India Discovers Lithium Resources 5.9 Million Tonnes in Jammu and Kashmir
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The Geological Survey of India made the announcement on February 9 that lithium reserves have been discovered in Jammu and Kashmir for the very first time in India (J&K).
According to the release, “…GSI, for the first time established 5.9 million tonnes inferred resources (G3) of lithium in the Salal-Haimana area of Reasi district of J&K.”
When the mineral petalite was examined by the Swedish chemist Johan Arfvedson in 1817, lithium (Li) was discovered for the first time and identified as an element. In 1855, the metal was successfully isolated for the first time in sufficient amounts. According to the United States Geological Survey, Dmitri Mendeleev appropriately positioned it next to sodium, with the alkali metals, in his then-revolutionary periodic table of the elements in the year 1869. (USGS).
It has the lowest specific gravity of any metal at 0.534, making it about one-fifth as dense as water but the lightest of all metals. It is seldom discovered as a metal in nature because of its extreme reactivity, despite the fact that in its purest elemental form, it is a pliable, white metal with a silvery sheen.
“There is an average concentration of twenty parts per million of lithium in the crust of the Earth’s continental regions. It has a greater availability than several other metals, such as tin and silver, which are more well-known. According to the United States Geological Survey (USGS), “Lithium exists as a trace element in most rocks,” with lithium “substituting for magnesium in common rock-forming minerals.”
India Reserves: ‘Inferred Resources (G3)’
The majority of us are now familiar with lithium; how could we not be, considering its widespread application in everything from portable electronic devices and laptops to electric cars? But before we get into where India sits, how this lithium from J&K can be used, and other topics, it is vital to grasp one item from the GSI statement:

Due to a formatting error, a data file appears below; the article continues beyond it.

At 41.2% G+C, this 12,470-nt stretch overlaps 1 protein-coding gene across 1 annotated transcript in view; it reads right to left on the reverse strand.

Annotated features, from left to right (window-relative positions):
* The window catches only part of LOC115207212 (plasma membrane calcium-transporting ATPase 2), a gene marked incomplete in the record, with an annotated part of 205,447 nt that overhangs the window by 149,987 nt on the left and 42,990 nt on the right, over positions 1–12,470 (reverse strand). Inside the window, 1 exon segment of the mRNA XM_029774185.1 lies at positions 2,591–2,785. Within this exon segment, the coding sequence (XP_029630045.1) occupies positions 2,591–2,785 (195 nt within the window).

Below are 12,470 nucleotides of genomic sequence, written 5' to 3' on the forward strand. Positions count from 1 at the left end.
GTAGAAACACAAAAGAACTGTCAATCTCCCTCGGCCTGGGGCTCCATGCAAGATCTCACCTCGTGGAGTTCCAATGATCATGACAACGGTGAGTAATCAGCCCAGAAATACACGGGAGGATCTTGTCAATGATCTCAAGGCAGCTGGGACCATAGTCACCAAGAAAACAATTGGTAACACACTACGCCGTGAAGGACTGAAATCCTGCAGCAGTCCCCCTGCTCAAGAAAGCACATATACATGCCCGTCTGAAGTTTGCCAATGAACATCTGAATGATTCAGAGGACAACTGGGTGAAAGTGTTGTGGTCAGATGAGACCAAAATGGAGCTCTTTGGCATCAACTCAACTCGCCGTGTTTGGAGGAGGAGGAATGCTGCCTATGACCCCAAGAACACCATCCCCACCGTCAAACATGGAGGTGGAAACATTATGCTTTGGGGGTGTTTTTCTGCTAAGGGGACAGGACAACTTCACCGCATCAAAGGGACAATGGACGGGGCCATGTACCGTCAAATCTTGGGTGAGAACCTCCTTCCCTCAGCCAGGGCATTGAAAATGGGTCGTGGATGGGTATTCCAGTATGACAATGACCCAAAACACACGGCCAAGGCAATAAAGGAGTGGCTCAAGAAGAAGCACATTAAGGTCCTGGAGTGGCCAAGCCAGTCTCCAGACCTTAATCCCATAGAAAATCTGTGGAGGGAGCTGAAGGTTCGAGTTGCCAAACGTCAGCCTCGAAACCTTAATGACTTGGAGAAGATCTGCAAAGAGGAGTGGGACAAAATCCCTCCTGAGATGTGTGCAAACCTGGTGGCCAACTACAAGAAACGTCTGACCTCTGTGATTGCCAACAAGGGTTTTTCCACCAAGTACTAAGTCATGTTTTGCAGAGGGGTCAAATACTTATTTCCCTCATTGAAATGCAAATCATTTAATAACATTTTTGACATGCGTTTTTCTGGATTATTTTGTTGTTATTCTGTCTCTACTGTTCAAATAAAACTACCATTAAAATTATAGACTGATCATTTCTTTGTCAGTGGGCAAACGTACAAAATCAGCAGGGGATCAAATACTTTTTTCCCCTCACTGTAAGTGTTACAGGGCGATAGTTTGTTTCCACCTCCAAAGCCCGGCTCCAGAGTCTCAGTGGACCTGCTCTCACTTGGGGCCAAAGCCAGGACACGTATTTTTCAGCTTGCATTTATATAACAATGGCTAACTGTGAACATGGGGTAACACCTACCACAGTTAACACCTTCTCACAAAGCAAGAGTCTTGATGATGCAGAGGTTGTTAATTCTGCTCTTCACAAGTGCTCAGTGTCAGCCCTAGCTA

‘Inferred Resources (G3)’
The phrase “inferred resources” refers to the “portion of a mineral resource for which tonnage, grade, and mineral content can be calculated with a low level of confidence.” In other words, these estimates aren’t very reliable. It is inferred from geological data and assumed geological and/or grade continuity, but neither of these things has been proved.
According to the United Nations Framework Classification for Fossil Fuel, amounts are always estimated, with the possible exception of measuring previous output, and there will always be some degree of uncertainty associated with the estimates. This is true even if the quantities can be measured.
This uncertainty can be conveyed either through the use of discrete quantities representing decreasing levels of confidence or through the use of both (high, moderate, low).
“A scenario with a low estimate is directly equivalent to an estimate with a high level of confidence (G1), whereas a scenario with the best estimate is equivalent to the combination of an estimate with a high level of confidence and an estimate with a moderate level of confidence (G1+G2).” According to the UN, “an estimate of high confidence is similar to the combination of estimates of high, moderate, and low confidence (G1+G2+G3).”
For example, if you have a G4 class, it indicates that the project is still in the experimental stage. In addition, the Union Ministry of Mines and Coal has reported the following activities carried out by India over the course of the last several years:
According to the USGS’s Mineral Commodity Summaries, 2022, the estimated worldwide supply of lithium has increased to 80 million metric tons from the previous estimate of 60 million metric tons. However, as of this writing, the reserves from which the element can be extracted are estimated at little more than 22 million, with Chile in the lead (9.2 million tonnes).
China’s reserves are not included in the USGS breakdown, although they are estimated to be 1.5 million tons by Statista, a global market, and consumer data specialist.
Lends Itself to Many Uses
The most common applications for lithium are found in batteries for electronic devices such as cell phones and laptops, as well as for electric and hybrid cars.